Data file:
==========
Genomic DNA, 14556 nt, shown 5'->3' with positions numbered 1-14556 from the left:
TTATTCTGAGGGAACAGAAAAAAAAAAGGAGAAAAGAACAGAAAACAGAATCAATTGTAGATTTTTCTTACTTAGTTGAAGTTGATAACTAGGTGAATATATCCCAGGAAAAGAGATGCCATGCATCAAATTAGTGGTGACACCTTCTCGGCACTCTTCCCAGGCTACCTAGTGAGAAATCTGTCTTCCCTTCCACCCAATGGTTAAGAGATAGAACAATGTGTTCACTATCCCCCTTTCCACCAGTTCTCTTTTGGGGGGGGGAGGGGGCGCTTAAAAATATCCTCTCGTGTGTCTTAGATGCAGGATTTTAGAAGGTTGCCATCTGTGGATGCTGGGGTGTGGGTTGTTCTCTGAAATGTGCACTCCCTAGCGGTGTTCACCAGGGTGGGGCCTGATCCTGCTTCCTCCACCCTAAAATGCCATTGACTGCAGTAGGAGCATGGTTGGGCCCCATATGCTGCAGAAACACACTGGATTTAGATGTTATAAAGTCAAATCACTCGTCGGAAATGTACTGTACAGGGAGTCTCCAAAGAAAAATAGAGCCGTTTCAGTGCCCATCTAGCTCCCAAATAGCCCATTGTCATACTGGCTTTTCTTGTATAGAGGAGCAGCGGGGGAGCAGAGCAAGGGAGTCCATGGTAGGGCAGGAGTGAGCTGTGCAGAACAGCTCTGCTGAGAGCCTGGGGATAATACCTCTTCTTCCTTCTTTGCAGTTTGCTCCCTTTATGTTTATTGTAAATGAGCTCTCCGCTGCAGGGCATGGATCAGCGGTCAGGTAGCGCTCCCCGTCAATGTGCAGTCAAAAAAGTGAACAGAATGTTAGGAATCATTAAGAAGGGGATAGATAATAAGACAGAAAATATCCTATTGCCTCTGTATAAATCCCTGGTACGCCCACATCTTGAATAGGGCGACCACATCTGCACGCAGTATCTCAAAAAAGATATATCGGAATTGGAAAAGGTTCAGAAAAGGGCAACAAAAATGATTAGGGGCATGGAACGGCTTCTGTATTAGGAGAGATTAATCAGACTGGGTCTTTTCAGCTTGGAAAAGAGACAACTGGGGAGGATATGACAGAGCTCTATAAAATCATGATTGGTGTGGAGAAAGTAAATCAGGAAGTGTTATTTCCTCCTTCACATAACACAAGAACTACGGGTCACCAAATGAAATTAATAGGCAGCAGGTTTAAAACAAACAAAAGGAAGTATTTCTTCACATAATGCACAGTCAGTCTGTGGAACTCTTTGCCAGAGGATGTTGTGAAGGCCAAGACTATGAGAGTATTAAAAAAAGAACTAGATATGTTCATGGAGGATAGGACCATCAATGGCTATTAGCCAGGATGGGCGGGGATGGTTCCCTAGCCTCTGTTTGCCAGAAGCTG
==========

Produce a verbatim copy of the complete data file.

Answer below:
Genomic DNA, 14556 nt, shown 5'->3' with positions numbered 1-14556 from the left:
TTATTCTGAGGGAACAGAAAAAAAAAAGGAGAAAAGAACAGAAAACAGAATCAATTGTAGATTTTTCTTACTTAGTTGAAGTTGATAACTAGGTGAATATATCCCAGGAAAAGAGATGCCATGCATCAAATTAGTGGTGACACCTTCTCGGCACTCTTCCCAGGCTACCTAGTGAGAAATCTGTCTTCCCTTCCACCCAATGGTTAAGAGATAGAACAATGTGTTCACTATCCCCCTTTCCACCAGTTCTCTTTTGGGGGGGGGAGGGGGCGCTTAAAAATATCCTCTCGTGTGTCTTAGATGCAGGATTTTAGAAGGTTGCCATCTGTGGATGCTGGGGTGTGGGTTGTTCTCTGAAATGTGCACTCCCTAGCGGTGTTCACCAGGGTGGGGCCTGATCCTGCTTCCTCCACCCTAAAATGCCATTGACTGCAGTAGGAGCATGGTTGGGCCCCATATGCTGCAGAAACACACTGGATTTAGATGTTATAAAGTCAAATCACTCGTCGGAAATGTACTGTACAGGGAGTCTCCAAAGAAAAATAGAGCCGTTTCAGTGCCCATCTAGCTCCCAAATAGCCCATTGTCATACTGGCTTTTCTTGTATAGAGGAGCAGCGGGGGAGCAGAGCAAGGGAGTCCATGGTAGGGCAGGAGTGAGCTGTGCAGAACAGCTCTGCTGAGAGCCTGGGGATAATACCTCTTCTTCCTTCTTTGCAGTTTGCTCCCTTTATGTTTATTGTAAATGAGCTCTCCGCTGCAGGGCATGGATCAGCGGTCAGGTAGCGCTCCCCGTCAATGTGCAGTCAAAAAAGTGAACAGAATGTTAGGAATCATTAAGAAGGGGATAGATAATAAGACAGAAAATATCCTATTGCCTCTGTATAAATCCCTGGTACGCCCACATCTTGAATAGGGCGACCACATCTGCACGCAGTATCTCAAAAAAGATATATCGGAATTGGAAAAGGTTCAGAAAAGGGCAACAAAAATGATTAGGGGCATGGAACGGCTTCTGTATTAGGAGAGATTAATCAGACTGGGTCTTTTCAGCTTGGAAAAGAGACAACTGGGGAGGATATGACAGAGCTCTATAAAATCATGATTGGTGTGGAGAAAGTAAATCAGGAAGTGTTATTTCCTCCTTCACATAACACAAGAACTACGGGTCACCAAATGAAATTAATAGGCAGCAGGTTTAAAACAAACAAAAGGAAGTATTTCTTCACATAATGCACAGTCAGTCTGTGGAACTCTTTGCCAGAGGATGTTGTGAAGGCCAAGACTATGAGAGTATTAAAAAAAGAACTAGATATGTTCATGGAGGATAGGACCATCAATGGCTATTAGCCAGGATGGGCGGGGATGGTTCCCTAGCCTCTGTTTGCCAGAAGCTG